Celebrating Charles Darwin’s Evolutionary Legacy Through Darwin Day
Lawrence LeBlond for redOrbit.com – Your Universe Online
For most people, February 12 is just another day; it comes 10 days after Groundhog Day and two days before St. Valentine’s Day. But this day does have special meaning for some.
On a scientific note, Feb 12 marks the day a meteor left a large impact crater in Sikhote-Alin, Soviet Union (1947). It is also the day NASA’s NEAR Shoemaker landed on 433 Eros (2001), becoming the first spacecraft to successfully land on an asteroid.
Also, Feb. 12 is celebrated in the US as the birthdate of our 16th president, Abraham Lincoln. Interestingly enough, Lincoln, who was born on Feb 12, 1809, shares his day of birth with another famous historical figure.
Charles Darwin, known around the world for his work in evolutionary theory, was born this day in 1809.
Darwin, who was the first to posit that all life on Earth descended from common ancestors, made it his life work to study the evolutionary traits of living things around the world. His 1859 book ‘On the Origin of Species,’ which was published on his birthday, was the basis of scientific understanding of evolution.
Also, Darwin had earlier embarked on a five-year expedition (1831-36) aboard the HMS Beagle, which later established him as an eminent geologist. A book he wrote about his voyage also established him as a popular author.
After a long life of discoveries and scientific theories, some not without controversy, Darwin passed away on April 19, 1882. While he was gone, his legacy was not. In commemoration of his life’s work in the field of science, Darwin Day celebrations are held on Feb. 12 of each year.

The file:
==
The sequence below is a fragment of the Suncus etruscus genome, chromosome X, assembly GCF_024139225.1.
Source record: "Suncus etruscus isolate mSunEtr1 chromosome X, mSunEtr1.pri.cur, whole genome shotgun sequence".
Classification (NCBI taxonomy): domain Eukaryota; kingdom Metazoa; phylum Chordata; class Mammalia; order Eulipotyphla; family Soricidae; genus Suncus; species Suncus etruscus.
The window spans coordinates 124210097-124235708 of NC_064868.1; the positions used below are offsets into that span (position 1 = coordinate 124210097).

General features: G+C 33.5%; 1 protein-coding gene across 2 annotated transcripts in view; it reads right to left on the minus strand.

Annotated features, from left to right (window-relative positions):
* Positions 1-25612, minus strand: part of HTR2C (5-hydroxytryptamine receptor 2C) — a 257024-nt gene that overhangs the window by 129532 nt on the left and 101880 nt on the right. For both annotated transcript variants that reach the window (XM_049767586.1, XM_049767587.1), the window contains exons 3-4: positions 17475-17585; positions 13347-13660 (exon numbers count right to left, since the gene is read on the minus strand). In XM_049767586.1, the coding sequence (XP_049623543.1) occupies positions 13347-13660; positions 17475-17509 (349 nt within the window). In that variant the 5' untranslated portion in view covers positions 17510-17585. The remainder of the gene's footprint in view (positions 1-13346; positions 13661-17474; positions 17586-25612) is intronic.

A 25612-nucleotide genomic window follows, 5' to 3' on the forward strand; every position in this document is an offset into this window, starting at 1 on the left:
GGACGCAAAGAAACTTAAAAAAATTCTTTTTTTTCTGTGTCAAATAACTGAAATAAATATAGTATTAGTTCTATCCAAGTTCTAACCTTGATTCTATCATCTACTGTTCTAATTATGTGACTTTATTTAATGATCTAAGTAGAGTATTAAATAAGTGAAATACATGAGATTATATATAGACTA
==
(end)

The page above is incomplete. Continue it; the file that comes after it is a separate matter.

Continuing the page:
While there is no direct date that is attributed as the inauguration of Darwin Day, celebrations and tributes to the notable scientist have been organized almost immediately following his death.
On the centennial of his birthdate (1909), more than 400 scientists from 167 countries met in Cambridge to honor Darwin’s contributions to science and to discuss recent discoveries and related theories vying for acceptance. The event was widely reported.
The New York Academy of Sciences also held a 100th birthday celebration for Darwin at the American Museum of Natural History, unveiling a bronze bust statue of Darwin.
The University of Georgia (UGA) also holds an annual Darwin Day celebration, first brought to the school by Prof Mark Farmer in 2009, just in time to celebrate the 150-year anniversary of Darwin’s ‘On the Origin of Species’ book and the 200-year anniversary of his birth. The University celebrates the impact that Darwin’s work had on the scientific community through a series of lectures around campus.
Many other organizations, institutions and agencies also celebrate Darwin Day each year and this year there is no short supply of events related to the father of evolutionary theory.
The International Darwin Day Foundation is a nonprofit educational corporation that was established to promote public education about science and to encourage the celebration of science and humanity throughout the global community.
The foundation’s website is a one-stop source for everything Darwin and hosts information on all the celebratory events that take place on and around Feb 12.
While organizations, schools, institutions, agencies and others are busy celebrating one of the greatest evolutionary scientists to have ever lived, another scientist is taking this day to immortalize Darwin by honoring him with the distinction of having his name tied to a new genus of insect.
The insect, which was among specimens that were discovered during Darwin’s five-year-long journey aboard the HMS Beagle, was recently rediscovered and described by Dr Stylianos Chatzimanolis, an entomologist at the University of Tennessee at Chattanooga.
The insect is described as a new genus and species of rove beetles, a group of insects with more than 57,000 described species. The scientific name of the beetle has been named Darwinilus sedarsi. The genus name of course is in honor of Charles Darwin, while the epithet (sedarsi) is in honor of Mr David Sedaris, a US writer.
Chatzimanolis published his findings in the open-access journal ZooKeys.